The majority of participants, nearly 80 %, thought that their reporting concerning the number of contacts was correct. This self-evaluation confirms findings from a previous study: in McCaw et al. most participants of this three-day paper diary study thought that they got the number of contacts right.  However, taking actual reporting errors into account, the comparison shows that even scientifically trained participants are subject to misperceptions (72 % reporting probability for short contacts).
A problem for contact studies is that measuring behaviour can influence it: about one quarter of our study participants reported more frequent and longer contact events that they attributed to the study, although in longer studies, e.g., over a week, this effect could wear off and it might be of less impact in studies without visible ID.
Comparison of contact reporting with previous studies
The crude overall concordance of contact reporting, i.e., contacts that were reported by both parties, we observed in our study was at 68.8 % considerably higher than in previous studies conducted at a university (30.2 %), a US high school (23.5 %), and a French high school (44.9 %) [4, 20, 21] and similar to the one of a study done at a research institute over one week (65.0 %) . Interestingly, Conlan et al. reported a concordance of 61 % from a contact study investigating social network primary school students aged 4 to 11 years ; however, in this study contact networks were built on general reports from children about their social network and were not specific to a given study period. Also, degree was a priori limited by questionnaire design. Both characteristics might contribute to high mutual reporting and render direct comparison with our study not feasible.
Stratifying for duration, the reporting probabilities in our study are qualitatively in line with previous studies. However, in Smieszek et al. , participants reported short contacts with a probability of 49.0 % compared to 72.2 % in our study, despite having a high reporting probability in other duration categories. One reason might be that the 2012 study asked the participants to report contacts over several days, which increases the overall workload of participants, and that there were more contacts to be reported. In Smieszek et al. 2014 , the reporting probabilities of all duration categories were considerably lower - with the exception of contacts >60 min - which might be due to the retrospective study design, and the particular group of study participants (high school students). Finally, Mastrandrea et al.  found 40 % reporting probability for contacts <5 min, and 72 % for contacts >60 min.
Reasons for the particularly high reporting probabilities in our study compared to previous ones could be: the low density of study participants among conference attendees and the fact that a very structured conference day is associated with a low workload; the study duration was also comparatively short (4 to 8 hours); moreover, the study population consisted mostly of scientists, who are familiar with filling in questionnaires and who are probably intrinsically motivated to produce data of good quality.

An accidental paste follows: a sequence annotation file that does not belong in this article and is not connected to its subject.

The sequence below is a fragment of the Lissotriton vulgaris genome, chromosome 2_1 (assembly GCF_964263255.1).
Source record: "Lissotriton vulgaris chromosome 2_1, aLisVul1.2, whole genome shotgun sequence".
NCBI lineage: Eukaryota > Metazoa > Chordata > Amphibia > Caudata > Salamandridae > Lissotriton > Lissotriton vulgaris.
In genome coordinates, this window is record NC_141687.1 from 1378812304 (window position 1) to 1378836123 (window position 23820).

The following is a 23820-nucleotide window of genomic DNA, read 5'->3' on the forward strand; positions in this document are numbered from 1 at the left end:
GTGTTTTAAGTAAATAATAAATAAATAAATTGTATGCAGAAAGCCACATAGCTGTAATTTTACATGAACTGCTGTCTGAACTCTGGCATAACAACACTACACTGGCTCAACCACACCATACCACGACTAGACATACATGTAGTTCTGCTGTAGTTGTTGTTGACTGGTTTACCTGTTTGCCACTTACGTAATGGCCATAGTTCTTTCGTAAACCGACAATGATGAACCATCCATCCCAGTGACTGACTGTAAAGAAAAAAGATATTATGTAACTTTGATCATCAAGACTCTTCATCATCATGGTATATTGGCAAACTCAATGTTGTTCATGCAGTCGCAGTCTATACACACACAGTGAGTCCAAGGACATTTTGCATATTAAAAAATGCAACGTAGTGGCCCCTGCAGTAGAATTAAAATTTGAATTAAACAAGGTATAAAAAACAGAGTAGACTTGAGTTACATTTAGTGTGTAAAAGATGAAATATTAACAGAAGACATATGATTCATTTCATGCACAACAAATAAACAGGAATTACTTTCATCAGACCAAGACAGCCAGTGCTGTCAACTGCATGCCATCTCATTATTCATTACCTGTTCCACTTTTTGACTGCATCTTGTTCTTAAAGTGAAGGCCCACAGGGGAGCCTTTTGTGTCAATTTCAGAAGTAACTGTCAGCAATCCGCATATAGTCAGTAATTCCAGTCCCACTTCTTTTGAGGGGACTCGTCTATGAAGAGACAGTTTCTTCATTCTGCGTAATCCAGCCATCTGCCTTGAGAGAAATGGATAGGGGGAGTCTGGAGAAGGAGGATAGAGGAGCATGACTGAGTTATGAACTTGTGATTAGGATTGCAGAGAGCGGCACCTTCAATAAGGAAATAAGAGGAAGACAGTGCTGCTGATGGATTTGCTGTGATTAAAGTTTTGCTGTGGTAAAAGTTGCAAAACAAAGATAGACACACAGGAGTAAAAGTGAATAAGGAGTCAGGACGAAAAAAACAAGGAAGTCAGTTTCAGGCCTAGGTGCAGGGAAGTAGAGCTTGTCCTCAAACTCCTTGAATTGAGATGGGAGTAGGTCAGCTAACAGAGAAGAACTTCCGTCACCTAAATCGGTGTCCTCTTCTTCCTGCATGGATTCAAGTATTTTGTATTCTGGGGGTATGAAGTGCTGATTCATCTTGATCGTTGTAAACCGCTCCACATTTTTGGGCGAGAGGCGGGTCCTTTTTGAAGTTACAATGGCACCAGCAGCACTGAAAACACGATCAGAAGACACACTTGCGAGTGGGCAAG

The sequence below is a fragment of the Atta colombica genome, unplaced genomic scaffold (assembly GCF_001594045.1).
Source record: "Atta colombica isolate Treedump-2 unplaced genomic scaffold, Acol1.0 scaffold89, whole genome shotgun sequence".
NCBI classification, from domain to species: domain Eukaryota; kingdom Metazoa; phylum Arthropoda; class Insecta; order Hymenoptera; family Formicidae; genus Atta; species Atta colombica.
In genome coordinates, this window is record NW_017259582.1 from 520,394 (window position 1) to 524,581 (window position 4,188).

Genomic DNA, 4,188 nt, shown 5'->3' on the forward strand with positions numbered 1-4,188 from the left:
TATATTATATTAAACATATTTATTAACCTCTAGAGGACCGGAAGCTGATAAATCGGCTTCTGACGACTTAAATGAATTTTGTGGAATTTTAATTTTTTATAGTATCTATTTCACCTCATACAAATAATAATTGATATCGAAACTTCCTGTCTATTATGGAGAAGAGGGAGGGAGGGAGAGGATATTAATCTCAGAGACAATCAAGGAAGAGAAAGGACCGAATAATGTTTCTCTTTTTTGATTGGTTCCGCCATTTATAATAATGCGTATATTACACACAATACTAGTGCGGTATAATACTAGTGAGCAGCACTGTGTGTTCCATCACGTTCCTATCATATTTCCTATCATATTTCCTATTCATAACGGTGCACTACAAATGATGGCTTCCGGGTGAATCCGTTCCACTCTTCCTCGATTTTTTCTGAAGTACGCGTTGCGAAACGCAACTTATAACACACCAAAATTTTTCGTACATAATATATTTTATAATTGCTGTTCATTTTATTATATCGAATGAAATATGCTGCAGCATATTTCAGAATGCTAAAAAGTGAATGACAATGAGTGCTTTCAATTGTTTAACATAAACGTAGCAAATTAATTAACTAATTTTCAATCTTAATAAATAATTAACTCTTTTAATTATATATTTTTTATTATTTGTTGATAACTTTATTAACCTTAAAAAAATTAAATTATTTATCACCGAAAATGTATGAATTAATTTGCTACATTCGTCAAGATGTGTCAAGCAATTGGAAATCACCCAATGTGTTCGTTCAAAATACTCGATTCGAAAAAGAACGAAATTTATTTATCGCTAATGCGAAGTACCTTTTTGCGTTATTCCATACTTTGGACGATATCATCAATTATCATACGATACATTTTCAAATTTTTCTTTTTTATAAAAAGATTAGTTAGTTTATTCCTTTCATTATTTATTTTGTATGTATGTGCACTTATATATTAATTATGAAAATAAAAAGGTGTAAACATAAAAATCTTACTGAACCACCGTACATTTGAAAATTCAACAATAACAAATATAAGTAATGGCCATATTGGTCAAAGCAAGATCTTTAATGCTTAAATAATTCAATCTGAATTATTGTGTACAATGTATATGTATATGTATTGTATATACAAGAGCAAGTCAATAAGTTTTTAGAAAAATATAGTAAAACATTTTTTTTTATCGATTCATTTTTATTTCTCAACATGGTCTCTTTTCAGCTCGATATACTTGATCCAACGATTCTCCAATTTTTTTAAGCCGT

Interestingly, in our study the reporting by men was not lower than that of women, in contrast to findings from a previous study  where the reporting by female study participants was about twice as high as that of males. However, in that previous study, gender specific results might be specific to the age of most of the participants (teenagers) and hence not necessarily generalizable.
Comparing the correlations between reported and recorded degree with the results from Smieszek et al. 2014 , again, we found better correspondence between the data from both methods (Smieszek et al. 2014: τ = 0.01 (all contacts), τ = 0.14 (contacts ≥5 min), τ = 0.21 (contacts ≥15 min) with corresponding values of 0.29, 0.50 and 0.37. Nonetheless, the correlation between the degrees reported and recorded are still weak for all three combinations of contact duration.
Implications of study findings for modelling
We found, in line with previous research, that the discrepancies within survey data as well as between sensor- and survey-data are highest in contacts of short duration. Several studies found that only mixing matrices of contacts ≥15 min could explain population-wide seroconversion of a multitude of infections better than, e.g., random mixing models [30, 37, 38]. If only contacts of a minimal duration of 15 min are included in infection transmission models, then the absolute number of discrepancies decreases substantially. If we believe short contacts not to be relevant then the high proportion of reporting errors in contacts of short duration might be not as problematic as it appears. However, all published evidence is based on self-reported contact data; it is very likely that the reporting of short contacts in those studies was also poor, which implies that the findings might be biased.
Even though non-intense and short contacts most likely play a role in infection transmission, the transmission probability per contact for such contacts can be expected to be substantially lower than for extended contacts for most infectious diseases [6, 30, 32, 37–39], which is – besides perhaps poor data quality – most likely one of the reasons why no study has found short contacts to be explanatory for serological survey data.
We also found that the correction for pure degree heterogeneity results in higher R
0 increases with respect to a homogeneous mixing R
0 hypothesis for contacts ≥15 min than for all (short and long) contacts: in other words, contact data including short and long duration contacts were found to behave closer to random mixing [16, 36] than networks containing only contacts of longer duration, which are much sparser and more structured. Of note, our diary data are expected to produce lower R